Costa, on his lack of fitness and form to begin the season — quotes from the Guardian:

“We know we’re not in the form we were supposed to be at the beginning of the season. We need to blame the players because we came back from holiday very confident, thinking we could go back into how it was last season, and then realized the team was already in a bad situation.

“I’m going to be very honest: maybe a few weeks ago, five or six weeks ago, I was not on top of my game. At least physically. We talk within the players and we know that, maybe at the beginning, we were not 100 percent as we were supposed to be when we got here. I got injured at the end of last season and then I went on holiday. Maybe I got out of my diet and, when I came back, I was not the way I was supposed to be. I was a little bit overweight. That affected my game. You can be selfish and blame it on the manager but I’m not going to do that. I’m responsible 100%, and so are the other guys.

Given that Chelsea manager Jose Mourinho said on Thursday he doesn’t quite know what’s wrong with the defending Premier League champions, hearing someone — anyone — speak up and explain the club’s worst start to a season in 37 years will surely be a welcome sound to any Blues supporter’s ears.

[ MORE: Liverpool appoint Klopp as manager | Allardyce to Sunderland? ]

Costa, who is eligible to return from suspension next weekend when Aston Villa visit Stamford Bridge, has scored just one goal in league play this season (six appearances) after scoring 20 in 26 games last season.

Sam Allardyce to open talks with Sunderland

Sam Allardyce, West Ham United FC
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Now that Liverpool have selected and named their new manager, it appears Sunderland are finally ready to move forward with their own managerial search. (That’s clearly a joke, because it implies Liverpool and Sunderland ever duke it out for the same managerial candidate.)

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Anyway, the Black Cats will have to hire someone to replace the recently-departed Dick Advocaat at some point. We all knew that, despite the fact he’s probably earned a shot at that level, Bob Bradley was never really going to be considered for the job. With that in mind, if you’re not going to endear yourself to the entire United States of America with this hire, you might as well go for the best unemployed manager who’ll actually consider your approach.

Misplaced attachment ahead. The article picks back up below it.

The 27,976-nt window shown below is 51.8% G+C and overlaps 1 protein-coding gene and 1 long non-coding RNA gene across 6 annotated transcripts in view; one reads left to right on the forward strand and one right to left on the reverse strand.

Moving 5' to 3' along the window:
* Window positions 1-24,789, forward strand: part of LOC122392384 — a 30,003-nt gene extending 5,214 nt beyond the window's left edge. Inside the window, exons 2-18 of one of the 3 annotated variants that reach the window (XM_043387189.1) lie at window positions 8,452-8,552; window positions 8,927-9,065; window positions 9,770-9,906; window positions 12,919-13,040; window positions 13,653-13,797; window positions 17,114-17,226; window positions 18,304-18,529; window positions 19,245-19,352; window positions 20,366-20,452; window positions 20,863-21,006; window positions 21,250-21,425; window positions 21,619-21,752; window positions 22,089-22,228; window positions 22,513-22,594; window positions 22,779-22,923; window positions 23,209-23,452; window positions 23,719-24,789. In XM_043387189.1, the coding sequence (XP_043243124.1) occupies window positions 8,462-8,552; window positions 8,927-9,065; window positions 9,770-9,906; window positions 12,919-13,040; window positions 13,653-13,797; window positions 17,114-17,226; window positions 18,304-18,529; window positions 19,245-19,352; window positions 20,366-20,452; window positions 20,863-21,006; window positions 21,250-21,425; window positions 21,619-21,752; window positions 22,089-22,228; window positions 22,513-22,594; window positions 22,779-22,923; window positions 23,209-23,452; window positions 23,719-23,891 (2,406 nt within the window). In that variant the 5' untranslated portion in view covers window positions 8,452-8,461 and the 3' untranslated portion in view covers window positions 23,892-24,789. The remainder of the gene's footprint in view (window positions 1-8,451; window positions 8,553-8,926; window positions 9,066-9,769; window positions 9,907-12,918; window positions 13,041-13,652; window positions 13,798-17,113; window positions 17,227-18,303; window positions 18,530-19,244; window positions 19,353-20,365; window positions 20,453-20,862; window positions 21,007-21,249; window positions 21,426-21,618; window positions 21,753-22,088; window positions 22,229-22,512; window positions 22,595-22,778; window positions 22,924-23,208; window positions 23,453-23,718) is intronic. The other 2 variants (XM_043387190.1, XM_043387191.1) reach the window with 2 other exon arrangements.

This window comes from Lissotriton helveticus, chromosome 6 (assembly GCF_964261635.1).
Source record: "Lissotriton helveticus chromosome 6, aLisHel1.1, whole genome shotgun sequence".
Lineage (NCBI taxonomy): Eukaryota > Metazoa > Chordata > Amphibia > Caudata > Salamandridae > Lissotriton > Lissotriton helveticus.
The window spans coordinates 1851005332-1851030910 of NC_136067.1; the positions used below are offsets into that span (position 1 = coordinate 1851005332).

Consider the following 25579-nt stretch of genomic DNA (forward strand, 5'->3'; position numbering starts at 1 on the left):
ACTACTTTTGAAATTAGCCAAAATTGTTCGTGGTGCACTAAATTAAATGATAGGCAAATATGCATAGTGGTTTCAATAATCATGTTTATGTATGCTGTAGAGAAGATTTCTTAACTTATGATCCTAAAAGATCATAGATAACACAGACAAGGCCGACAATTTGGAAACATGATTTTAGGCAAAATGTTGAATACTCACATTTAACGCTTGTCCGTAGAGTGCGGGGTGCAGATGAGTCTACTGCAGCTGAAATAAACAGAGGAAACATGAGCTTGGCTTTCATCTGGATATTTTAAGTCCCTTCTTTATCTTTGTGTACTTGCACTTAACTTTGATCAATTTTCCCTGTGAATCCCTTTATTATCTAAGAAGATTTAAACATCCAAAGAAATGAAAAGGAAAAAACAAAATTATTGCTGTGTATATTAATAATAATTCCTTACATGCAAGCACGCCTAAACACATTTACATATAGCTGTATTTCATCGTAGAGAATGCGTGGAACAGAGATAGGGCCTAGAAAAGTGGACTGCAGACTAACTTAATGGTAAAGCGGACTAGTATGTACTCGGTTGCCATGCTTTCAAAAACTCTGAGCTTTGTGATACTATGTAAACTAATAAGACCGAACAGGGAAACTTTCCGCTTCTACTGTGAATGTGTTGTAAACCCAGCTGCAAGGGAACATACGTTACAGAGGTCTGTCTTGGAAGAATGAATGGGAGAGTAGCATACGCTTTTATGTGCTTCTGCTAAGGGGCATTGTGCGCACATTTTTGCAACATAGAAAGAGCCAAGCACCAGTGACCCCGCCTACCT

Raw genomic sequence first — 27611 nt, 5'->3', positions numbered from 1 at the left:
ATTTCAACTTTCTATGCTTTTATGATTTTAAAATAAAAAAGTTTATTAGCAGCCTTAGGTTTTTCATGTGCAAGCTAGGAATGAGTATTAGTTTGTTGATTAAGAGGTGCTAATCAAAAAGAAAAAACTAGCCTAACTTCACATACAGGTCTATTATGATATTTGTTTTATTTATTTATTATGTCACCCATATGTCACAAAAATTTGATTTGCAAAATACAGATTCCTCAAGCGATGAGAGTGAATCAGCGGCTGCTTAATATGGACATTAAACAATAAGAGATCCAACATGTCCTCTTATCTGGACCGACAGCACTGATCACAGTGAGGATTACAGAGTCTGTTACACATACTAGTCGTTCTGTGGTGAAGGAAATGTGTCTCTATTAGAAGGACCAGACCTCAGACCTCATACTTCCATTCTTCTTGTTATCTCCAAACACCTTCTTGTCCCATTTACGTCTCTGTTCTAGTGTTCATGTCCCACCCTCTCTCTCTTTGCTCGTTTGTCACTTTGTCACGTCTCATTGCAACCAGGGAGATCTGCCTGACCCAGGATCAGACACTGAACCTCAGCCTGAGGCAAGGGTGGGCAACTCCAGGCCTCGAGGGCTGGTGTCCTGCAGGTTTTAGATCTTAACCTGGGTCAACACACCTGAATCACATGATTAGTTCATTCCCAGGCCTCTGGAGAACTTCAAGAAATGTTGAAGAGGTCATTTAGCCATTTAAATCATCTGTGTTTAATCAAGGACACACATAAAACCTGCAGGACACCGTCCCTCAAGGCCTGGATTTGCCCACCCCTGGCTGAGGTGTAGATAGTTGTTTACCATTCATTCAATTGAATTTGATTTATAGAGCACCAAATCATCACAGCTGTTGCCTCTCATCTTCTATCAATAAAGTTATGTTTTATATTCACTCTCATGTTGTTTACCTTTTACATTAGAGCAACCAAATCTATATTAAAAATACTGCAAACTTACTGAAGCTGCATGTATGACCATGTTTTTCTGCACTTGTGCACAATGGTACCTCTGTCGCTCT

That’s what Sunderland chairman Ellis Short appears to have done, as it was reported Thursday that despite an initial reluctance from Sam Allardyce — let’s be honest, he actually was holding out hope for the Liverpool job — the 60-year-old most recently in charge of West Ham United was willing and ready to enter into negotiations with the northeastern club.

One of the major sticking points during Sunderland’s courting of Allardyce is expected to be his demand for autonomy in the transfer market as well as a sizable transfer budget to sign his own players during the January window.

[ MORE: Advocaat: Sunderland squad too thin, chairman to blame ]

Allardyce seems like the no. 1 guy you’d like to bring in to steady a capsized ship — cough Sunderland cough — in any situation. Not only does he have a successful track record in the Premier League, but he’s the kind of no-nonsense leader a club like Sunderland so desperately needs as they find themselves in yet another relegation battle just eight games into the new season.

Short hopes to have Allardyce signed, sealed and delivered when the Premier League returns to action next weekend. In that event, Allardyce’s first game in charge of Sunderland would be a trip to West Bromwich Albion. His first home fixture? Home to Tyne-Wear derby rivals Newcastle United, a club whose boisterous fanbase still holds a great deal of disdain for Big Sam. Sometimes the football gods really are looking out for us.